A privacy battle between the National Basketball Association and a sports fan who watched videos on NBA.com has reached a federal appellate court in New York, where judges could soon decide how to apply a 35-year-old video privacy to apps that allegedly embed analytics tools like the Meta Pixel.
The dispute dates to last year, when California resident Michael Salazar alleged in a class-action complaint that the National Basketball Association violated the Video Privacy Protection Act by sharing his personally identifiable viewing history at NBA.com with Meta Platforms' Facebook via the Meta Pixel -- an analytics code that automatically transmits information about website visitors.
That privacy law, which was passed in 1988 after a Maryland newspaper obtained Supreme Court nominee Robert Bork's video rental records, prohibits video rental companies from disclosing personally identifiable information about subscribers' viewing history without their permission. Though the law predates the modern internet, judges across the country have interpreted it to cover streaming video services.
In August, U.S. District Court Judge Jennifer Rochon in the Southern District of New York dismissed Salazar's complaint, ruling that he wasn't a “subscriber” to NBA.com, because that site didn't require that users register before watching videos.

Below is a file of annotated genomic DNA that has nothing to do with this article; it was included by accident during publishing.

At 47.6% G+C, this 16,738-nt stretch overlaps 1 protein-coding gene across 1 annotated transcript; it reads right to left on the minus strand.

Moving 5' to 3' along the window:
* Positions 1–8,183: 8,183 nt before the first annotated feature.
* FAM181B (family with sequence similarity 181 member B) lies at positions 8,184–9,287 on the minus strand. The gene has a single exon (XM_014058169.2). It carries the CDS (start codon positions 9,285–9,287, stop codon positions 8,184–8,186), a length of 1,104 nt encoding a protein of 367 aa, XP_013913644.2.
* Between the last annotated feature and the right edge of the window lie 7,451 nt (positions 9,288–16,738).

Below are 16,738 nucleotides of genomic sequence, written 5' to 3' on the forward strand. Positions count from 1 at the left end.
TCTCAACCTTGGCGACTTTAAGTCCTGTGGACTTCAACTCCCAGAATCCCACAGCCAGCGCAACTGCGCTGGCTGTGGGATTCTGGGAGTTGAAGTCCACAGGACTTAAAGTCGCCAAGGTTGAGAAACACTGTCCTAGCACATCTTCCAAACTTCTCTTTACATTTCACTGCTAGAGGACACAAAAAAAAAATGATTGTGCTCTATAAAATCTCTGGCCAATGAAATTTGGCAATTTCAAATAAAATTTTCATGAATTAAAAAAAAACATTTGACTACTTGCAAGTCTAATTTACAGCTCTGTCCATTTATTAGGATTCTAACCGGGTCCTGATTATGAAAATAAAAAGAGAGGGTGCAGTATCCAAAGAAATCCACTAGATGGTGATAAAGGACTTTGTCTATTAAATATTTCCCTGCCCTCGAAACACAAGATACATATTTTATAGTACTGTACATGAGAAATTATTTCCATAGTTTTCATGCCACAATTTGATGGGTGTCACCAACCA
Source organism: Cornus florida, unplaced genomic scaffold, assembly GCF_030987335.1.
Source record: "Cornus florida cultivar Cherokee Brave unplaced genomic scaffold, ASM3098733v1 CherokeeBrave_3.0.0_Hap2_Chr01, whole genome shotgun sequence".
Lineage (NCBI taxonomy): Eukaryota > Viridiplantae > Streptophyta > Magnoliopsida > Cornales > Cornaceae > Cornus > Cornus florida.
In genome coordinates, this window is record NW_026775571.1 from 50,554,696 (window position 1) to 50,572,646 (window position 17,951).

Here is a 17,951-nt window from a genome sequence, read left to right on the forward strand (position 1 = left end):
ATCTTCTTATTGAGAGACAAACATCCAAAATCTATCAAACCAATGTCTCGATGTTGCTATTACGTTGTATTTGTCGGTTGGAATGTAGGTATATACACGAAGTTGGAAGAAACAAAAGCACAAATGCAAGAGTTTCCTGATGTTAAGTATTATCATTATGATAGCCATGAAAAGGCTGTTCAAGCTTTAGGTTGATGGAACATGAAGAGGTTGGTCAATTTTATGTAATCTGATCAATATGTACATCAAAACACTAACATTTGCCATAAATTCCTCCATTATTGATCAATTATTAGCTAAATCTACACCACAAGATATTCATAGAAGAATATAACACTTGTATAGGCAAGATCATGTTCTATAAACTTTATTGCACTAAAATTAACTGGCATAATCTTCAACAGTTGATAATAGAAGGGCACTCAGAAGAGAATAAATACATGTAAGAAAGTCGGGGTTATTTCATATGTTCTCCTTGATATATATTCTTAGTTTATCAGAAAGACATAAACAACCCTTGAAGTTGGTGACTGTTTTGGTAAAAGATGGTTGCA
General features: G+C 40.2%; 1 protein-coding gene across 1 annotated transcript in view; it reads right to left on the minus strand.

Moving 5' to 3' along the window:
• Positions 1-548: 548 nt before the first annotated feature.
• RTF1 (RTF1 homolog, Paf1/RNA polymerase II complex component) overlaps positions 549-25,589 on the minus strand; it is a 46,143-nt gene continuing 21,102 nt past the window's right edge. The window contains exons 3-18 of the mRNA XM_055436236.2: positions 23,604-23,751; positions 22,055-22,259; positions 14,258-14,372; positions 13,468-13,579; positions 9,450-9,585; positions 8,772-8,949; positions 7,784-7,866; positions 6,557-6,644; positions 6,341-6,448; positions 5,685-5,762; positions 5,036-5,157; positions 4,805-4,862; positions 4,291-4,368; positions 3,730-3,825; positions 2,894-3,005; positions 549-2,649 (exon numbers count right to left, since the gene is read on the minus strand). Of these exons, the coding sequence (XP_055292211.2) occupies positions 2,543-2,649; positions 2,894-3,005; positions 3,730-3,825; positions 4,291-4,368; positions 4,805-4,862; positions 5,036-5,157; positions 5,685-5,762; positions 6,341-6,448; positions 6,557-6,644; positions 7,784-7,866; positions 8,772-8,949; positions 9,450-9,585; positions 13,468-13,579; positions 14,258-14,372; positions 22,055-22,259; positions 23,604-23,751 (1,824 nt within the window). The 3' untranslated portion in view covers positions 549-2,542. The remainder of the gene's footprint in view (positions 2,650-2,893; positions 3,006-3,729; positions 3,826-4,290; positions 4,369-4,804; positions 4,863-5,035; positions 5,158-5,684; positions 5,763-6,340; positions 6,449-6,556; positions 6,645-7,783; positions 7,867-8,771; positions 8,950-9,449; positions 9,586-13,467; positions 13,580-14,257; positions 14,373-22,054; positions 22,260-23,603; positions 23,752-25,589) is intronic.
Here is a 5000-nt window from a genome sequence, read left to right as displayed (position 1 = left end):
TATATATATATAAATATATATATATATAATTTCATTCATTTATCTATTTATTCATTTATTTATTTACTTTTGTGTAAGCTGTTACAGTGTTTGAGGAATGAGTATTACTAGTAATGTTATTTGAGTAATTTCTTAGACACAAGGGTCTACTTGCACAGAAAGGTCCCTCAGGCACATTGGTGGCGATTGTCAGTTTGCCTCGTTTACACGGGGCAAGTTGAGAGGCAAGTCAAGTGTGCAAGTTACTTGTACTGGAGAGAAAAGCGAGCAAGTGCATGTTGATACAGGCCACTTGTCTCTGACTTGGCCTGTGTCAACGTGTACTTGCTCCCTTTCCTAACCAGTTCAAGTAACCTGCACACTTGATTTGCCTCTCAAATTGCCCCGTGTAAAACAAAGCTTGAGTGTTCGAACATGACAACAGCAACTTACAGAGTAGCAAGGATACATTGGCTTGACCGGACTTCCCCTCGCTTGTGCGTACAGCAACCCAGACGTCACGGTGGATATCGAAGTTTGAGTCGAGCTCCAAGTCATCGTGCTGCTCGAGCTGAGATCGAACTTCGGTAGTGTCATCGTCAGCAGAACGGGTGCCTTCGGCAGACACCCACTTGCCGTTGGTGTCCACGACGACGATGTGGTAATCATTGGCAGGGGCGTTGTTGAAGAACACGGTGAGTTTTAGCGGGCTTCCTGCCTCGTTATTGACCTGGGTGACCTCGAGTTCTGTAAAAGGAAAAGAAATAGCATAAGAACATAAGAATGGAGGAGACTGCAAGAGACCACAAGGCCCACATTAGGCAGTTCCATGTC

Salazar then appealed to the 2nd Circuit Court of Appeals, which ordered expedited briefing in the case.
Salazar argued in papers filed in late October that he should have been considered a “subscriber” to NBA.com because he had signed up for an online NBA newsletter that had links to videos on NBA.com.
“Put simply, the newsletter makes the NBA’s videos easier to find and more convenient to view. Accordingly, it gives subscribers enhanced access to that video content,” his attorneys argued.
On Tuesday, the NBA asked the appellate court to reject Salazar's argument.
“Mere receipt of emails containing links to the separate NBA.com website did not render him a 'subscriber' to the videos on that website, which he accessed on equal footing with other website visitors who did not sign up for email newsletters,” the organization contends in its written filing.
“None of the commonly understood indicia of a 'subscriber' relationship, vis-à-vis video content, are meaningfully present here,” the association added.
Salazar is one of numerous web users to recently sue publishers for allegedly violating the video privacy law by embedding outside companies' analytics code on their sites. Trial judges have so far issued mixed rulings in those cases.
Last year, a district court judge in Atlanta considered a matter similar to Salazar's, but reached a different decision.
In that case, U.S. District Court Judge Thomas Thrash, Jr. refused to throw out a complaint by Debra Lebakken, who alleged that online health publisher WebMD disclosed visitors' video-viewing information to Facebook. Lebakken alleged that she “subscribed” to WebMD by signing up for its free e-newsletter.
WebMD unsuccessfully argued to Thrash that a federal appeals court previously ruled in a separate video privacy lawsuit that people who download a free mobile app aren't “subscribers.”
But Thrash wrote that Lebakken didn't just download an app, but also “exchanged her email address to receive the WebMD e-newsletter and ... created her own WebMD account.”